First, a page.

Barack Obama's recent comments on religion's problematic role when mixed with government—along with his citation of certain Biblical passages as evidence of this point—have now once again raised the specter of his own religious beliefs. Obama's comments not only renewed his political feud with Dr. James Dobson, founder of Focus of the Family (who is a tepid McCain supporter at best), but it also allows his detractors to further revisit Obama's own faith and ties to controversial religious figures, such as Pastor Jeremiah Wright.
Obama should know by now that it is not smart politics to use religion to further a political argument, nor is it wise to discuss the role religion should have in the United States, where upwards of 90 percent of the citizenry are believers. While Obama's remarks were not anti-religious per se, there is little wiggle room for error among many religious constituencies.
This is a problem for Obama because the Illinois Senator had been peeling away a decent percentage of strongly religious voters, especially in battleground states.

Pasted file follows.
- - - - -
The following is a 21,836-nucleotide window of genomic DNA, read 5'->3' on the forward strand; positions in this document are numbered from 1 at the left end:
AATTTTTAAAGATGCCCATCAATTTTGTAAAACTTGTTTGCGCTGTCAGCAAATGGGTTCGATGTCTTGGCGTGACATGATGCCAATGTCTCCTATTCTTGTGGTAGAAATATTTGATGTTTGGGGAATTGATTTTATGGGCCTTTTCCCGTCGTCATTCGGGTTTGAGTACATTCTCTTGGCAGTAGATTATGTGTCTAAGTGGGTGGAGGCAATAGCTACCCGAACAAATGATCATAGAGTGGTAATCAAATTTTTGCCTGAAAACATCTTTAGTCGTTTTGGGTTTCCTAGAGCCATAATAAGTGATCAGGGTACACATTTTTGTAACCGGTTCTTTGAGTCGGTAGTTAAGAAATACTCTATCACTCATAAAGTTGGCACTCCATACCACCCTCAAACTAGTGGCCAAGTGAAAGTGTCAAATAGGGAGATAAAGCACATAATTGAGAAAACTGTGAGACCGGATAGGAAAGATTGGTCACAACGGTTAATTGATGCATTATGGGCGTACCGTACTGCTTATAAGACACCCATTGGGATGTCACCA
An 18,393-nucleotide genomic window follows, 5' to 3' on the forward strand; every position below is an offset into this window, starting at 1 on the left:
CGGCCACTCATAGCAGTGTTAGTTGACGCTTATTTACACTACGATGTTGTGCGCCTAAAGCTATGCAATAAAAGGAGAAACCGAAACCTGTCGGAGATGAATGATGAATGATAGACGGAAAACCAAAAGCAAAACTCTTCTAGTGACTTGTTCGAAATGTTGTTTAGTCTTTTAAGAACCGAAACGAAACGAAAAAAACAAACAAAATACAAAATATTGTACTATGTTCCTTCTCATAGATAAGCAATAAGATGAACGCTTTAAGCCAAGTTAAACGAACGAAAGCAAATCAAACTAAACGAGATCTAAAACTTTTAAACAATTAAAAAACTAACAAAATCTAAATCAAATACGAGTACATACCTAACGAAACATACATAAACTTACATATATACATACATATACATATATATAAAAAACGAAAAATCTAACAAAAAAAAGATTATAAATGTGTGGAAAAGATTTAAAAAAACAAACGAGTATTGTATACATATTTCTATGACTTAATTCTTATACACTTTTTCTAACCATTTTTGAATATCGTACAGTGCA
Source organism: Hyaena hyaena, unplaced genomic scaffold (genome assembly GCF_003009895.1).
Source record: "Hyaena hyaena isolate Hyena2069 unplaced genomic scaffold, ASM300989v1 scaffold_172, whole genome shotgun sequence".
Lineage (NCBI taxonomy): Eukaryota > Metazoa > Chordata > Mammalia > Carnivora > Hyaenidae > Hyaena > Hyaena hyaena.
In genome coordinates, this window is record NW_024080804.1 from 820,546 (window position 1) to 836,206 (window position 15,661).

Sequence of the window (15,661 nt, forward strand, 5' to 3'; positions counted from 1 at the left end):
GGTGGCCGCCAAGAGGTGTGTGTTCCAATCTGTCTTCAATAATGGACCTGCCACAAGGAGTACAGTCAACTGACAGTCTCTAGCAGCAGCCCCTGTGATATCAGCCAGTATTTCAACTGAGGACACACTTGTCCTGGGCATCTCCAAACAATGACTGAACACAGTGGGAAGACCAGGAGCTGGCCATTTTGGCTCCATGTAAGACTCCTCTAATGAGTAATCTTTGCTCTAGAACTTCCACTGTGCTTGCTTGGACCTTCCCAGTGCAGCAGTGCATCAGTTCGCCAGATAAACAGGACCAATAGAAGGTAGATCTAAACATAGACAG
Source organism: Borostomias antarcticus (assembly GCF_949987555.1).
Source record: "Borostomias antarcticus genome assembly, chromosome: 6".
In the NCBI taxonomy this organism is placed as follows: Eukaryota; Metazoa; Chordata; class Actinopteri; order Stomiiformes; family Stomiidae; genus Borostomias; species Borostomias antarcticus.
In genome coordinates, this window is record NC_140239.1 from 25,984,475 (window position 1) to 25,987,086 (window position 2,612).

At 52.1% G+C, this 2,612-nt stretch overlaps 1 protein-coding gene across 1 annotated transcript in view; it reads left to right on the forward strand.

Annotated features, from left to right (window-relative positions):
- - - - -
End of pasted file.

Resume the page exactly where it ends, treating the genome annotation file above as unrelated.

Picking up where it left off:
According to mid-June polling of likely voters by SurveyUSA, among those who regularly attended church service, Obama received the support of 41 percent of voters in Wisconsin and New Mexico, 39 percent in Iowa, 37 percent in Minnesota, 32 percent in Washington, and 31 percent in Oregon.
Religion is certainly not John McCain's strong suit—the Arizona Senator has his own checkered past when it comes to courting the religious right vote—and he will likely steer clear of the Obama-Dobson debate. But Obama is undoubtedly the most vulnerable on this issue, and further 'frank discussions' by Obama on religion and politics is likely only going to cause more damage to his campaign.